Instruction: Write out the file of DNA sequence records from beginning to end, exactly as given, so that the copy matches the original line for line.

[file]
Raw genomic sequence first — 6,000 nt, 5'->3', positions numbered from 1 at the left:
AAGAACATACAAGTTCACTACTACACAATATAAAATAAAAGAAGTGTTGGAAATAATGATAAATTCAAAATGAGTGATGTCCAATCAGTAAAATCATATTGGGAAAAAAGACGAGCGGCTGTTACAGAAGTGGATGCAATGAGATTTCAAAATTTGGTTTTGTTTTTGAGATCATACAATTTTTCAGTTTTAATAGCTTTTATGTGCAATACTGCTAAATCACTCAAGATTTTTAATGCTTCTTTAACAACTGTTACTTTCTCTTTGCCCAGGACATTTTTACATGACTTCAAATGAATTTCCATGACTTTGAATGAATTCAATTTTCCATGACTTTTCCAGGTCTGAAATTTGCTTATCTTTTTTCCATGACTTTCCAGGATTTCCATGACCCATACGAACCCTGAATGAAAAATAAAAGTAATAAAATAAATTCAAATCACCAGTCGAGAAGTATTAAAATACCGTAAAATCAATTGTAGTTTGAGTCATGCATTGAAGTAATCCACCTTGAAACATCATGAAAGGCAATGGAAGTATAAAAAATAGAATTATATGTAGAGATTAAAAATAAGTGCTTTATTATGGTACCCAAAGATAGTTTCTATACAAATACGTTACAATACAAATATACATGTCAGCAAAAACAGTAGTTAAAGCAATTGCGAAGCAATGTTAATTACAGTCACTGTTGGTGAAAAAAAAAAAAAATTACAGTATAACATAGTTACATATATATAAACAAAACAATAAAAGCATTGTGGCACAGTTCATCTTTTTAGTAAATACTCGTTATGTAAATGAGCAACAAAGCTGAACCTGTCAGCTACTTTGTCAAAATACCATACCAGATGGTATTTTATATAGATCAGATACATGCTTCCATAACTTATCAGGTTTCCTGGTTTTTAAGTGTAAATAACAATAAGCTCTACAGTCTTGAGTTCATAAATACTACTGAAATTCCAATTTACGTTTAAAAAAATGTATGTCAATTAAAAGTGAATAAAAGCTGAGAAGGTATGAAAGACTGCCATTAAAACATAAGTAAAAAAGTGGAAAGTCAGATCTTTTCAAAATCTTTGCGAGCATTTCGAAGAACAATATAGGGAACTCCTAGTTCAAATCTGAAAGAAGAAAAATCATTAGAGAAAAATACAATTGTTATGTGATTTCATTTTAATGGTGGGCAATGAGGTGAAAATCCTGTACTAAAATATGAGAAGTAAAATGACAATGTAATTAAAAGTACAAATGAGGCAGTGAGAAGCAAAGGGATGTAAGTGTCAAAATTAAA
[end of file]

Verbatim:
Raw genomic sequence first — 6,000 nt, 5'->3', positions numbered from 1 at the left:
AAGAACATACAAGTTCACTACTACACAATATAAAATAAAAGAAGTGTTGGAAATAATGATAAATTCAAAATGAGTGATGTCCAATCAGTAAAATCATATTGGGAAAAAAGACGAGCGGCTGTTACAGAAGTGGATGCAATGAGATTTCAAAATTTGGTTTTGTTTTTGAGATCATACAATTTTTCAGTTTTAATAGCTTTTATGTGCAATACTGCTAAATCACTCAAGATTTTTAATGCTTCTTTAACAACTGTTACTTTCTCTTTGCCCAGGACATTTTTACATGACTTCAAATGAATTTCCATGACTTTGAATGAATTCAATTTTCCATGACTTTTCCAGGTCTGAAATTTGCTTATCTTTTTTCCATGACTTTCCAGGATTTCCATGACCCATACGAACCCTGAATGAAAAATAAAAGTAATAAAATAAATTCAAATCACCAGTCGAGAAGTATTAAAATACCGTAAAATCAATTGTAGTTTGAGTCATGCATTGAAGTAATCCACCTTGAAACATCATGAAAGGCAATGGAAGTATAAAAAATAGAATTATATGTAGAGATTAAAAATAAGTGCTTTATTATGGTACCCAAAGATAGTTTCTATACAAATACGTTACAATACAAATATACATGTCAGCAAAAACAGTAGTTAAAGCAATTGCGAAGCAATGTTAATTACAGTCACTGTTGGTGAAAAAAAAAAAAAATTACAGTATAACATAGTTACATATATATAAACAAAACAATAAAAGCATTGTGGCACAGTTCATCTTTTTAGTAAATACTCGTTATGTAAATGAGCAACAAAGCTGAACCTGTCAGCTACTTTGTCAAAATACCATACCAGATGGTATTTTATATAGATCAGATACATGCTTCCATAACTTATCAGGTTTCCTGGTTTTTAAGTGTAAATAACAATAAGCTCTACAGTCTTGAGTTCATAAATACTACTGAAATTCCAATTTACGTTTAAAAAAATGTATGTCAATTAAAAGTGAATAAAAGCTGAGAAGGTATGAAAGACTGCCATTAAAACATAAGTAAAAAAGTGGAAAGTCAGATCTTTTCAAAATCTTTGCGAGCATTTCGAAGAACAATATAGGGAACTCCTAGTTCAAATCTGAAAGAAGAAAAATCATTAGAGAAAAATACAATTGTTATGTGATTTCATTTTAATGGTGGGCAATGAGGTGAAAATCCTGTACTAAAATATGAGAAGTAAAATGACAATGTAATTAAAAGTACAAATGAGGCAGTGAGAAGCAAAGGGATGTAAGTGTCAAAATTAAA